Energy Source with Sharon Epperson

Natural Gas Supplies: Will We Have Enough For Next Winter?

Natural Gas

Natural gas futures are the strongest part of the energy complex again today. Despite oil prices hitting new highs on a daily basis, gains in natural gas futures are nearly double crude so far this year.

Today's price surge, which has taken natural gas futures to their highest level in 27 months, may have much as much to do with investors feeling particularly bullish after reading the front page of Wall Street Journal this morning as a break above key technical levels.

The Journal elaborated on a troubling issue that we have been reporting all week long: growing concern among traders and analysts about tightness in the market due to lower liquefied natural gas imports to the U.S. and relatively low natural gas storage levels.

U.S. LNG imports are already at a five-year low. Injection season has begun and so the market is adding to natural gas supplies, but will it be enough to carry us through a harsh winter?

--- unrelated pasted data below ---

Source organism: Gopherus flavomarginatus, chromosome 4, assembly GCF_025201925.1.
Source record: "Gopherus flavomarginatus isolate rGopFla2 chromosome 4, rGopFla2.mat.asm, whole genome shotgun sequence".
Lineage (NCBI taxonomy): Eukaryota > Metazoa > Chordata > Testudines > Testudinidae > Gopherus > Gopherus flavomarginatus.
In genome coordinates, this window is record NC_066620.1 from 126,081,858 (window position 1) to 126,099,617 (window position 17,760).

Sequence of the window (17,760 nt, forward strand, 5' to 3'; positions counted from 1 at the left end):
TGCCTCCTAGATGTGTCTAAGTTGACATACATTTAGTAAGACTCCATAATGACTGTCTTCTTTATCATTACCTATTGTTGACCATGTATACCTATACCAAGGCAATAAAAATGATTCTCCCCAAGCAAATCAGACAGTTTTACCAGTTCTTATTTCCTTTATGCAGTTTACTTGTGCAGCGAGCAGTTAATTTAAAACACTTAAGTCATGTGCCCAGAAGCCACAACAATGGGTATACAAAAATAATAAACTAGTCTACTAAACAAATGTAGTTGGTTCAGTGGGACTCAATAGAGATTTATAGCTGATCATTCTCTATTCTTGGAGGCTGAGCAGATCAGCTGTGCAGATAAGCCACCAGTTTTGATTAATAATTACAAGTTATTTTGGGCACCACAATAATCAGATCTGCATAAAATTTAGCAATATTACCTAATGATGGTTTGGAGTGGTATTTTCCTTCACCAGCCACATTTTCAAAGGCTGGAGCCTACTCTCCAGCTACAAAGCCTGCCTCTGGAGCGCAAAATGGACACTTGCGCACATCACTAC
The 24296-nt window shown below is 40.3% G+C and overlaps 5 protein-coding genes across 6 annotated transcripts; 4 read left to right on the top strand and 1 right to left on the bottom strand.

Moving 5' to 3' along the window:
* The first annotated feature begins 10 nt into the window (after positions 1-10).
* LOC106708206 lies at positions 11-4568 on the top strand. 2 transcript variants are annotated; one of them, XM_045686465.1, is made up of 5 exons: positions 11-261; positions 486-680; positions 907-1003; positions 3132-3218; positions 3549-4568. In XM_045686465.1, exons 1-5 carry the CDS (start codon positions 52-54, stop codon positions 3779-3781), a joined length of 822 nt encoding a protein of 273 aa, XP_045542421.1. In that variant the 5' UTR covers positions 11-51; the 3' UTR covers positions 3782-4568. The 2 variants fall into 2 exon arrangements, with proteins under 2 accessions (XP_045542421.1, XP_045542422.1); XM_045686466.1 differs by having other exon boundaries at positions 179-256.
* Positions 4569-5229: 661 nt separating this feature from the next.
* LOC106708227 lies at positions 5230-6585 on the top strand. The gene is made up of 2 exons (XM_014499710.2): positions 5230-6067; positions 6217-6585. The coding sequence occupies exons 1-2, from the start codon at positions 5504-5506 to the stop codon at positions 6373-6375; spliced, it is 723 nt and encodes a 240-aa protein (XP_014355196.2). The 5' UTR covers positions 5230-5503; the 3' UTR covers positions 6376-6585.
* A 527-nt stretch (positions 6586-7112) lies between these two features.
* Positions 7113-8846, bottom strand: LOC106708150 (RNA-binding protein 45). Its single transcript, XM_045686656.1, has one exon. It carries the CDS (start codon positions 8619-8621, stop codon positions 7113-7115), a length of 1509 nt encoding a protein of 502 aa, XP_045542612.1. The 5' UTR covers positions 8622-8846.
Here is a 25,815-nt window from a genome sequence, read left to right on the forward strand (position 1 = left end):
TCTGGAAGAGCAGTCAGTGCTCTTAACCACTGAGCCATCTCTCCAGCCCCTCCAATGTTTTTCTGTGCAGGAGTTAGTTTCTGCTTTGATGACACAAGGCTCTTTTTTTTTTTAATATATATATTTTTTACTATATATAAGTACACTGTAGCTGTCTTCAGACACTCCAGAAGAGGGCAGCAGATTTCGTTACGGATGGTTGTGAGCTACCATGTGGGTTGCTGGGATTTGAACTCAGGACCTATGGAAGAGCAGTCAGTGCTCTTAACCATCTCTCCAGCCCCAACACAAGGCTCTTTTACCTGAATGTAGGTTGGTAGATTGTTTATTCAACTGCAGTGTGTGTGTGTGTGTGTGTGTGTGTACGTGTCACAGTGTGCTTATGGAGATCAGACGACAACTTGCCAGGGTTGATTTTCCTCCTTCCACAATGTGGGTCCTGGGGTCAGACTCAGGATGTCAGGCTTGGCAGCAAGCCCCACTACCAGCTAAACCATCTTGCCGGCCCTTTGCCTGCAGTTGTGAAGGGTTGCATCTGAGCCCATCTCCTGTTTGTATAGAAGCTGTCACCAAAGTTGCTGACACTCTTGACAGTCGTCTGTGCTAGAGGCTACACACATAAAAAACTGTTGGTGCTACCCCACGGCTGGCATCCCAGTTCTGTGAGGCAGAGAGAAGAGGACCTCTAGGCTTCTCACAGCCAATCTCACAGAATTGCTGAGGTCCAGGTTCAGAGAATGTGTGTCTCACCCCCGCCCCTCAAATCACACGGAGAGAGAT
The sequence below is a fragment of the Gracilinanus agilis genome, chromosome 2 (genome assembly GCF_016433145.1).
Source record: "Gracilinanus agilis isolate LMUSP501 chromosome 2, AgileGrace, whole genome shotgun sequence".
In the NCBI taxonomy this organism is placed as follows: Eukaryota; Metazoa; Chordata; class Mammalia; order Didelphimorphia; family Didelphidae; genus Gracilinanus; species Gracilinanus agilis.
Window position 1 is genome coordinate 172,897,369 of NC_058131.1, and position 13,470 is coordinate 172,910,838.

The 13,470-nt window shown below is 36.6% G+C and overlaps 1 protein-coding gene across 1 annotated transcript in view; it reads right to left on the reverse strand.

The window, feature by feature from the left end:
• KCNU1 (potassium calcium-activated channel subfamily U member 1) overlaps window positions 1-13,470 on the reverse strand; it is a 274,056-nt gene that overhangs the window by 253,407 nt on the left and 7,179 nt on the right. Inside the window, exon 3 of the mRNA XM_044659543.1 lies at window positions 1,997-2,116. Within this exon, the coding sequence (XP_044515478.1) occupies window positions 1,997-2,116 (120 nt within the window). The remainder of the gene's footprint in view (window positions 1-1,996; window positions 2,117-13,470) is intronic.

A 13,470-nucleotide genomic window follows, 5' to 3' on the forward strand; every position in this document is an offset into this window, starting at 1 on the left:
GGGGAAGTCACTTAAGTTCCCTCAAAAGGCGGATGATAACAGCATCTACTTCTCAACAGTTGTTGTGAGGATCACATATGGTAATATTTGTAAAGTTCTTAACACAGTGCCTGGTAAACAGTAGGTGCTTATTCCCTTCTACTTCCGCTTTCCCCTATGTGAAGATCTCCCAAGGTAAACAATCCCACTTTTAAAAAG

Trader Randy Rothenberg of Battalion Capital Management tells me the market would need to add 77 billion cubic feet of natural gas per week in order to get to last year's winter storage levels. Yet the 5-year-average has only been 68 billion cubic feet. Rothenberg says: "If we're not getting enough natural gas from imports or other sources, we'll have trouble getting up to levels necessary for winter demand."

Yesterday legendary energy trader Boone Pickens told an audience at Georgetown University that he sees natural gas prices climbing to $12 to $14 this winter. The winter strip for natural gas futures, from November 2008 to March 2009, is already over $11. Some floor traders that I talk to think futures could hit that mark much more quickly.

Says one trader: "We could have wild moves in July to September. We could hit there this summer."

Forecasts from Colorado State University and several private firms are calling for very stormy Atlantic hurricane season. A major storm that disrupts platforms in the Gulf of Mexico could leave the natural gas market even more vulnerable to a severe upside move. 

Questions?  Comments?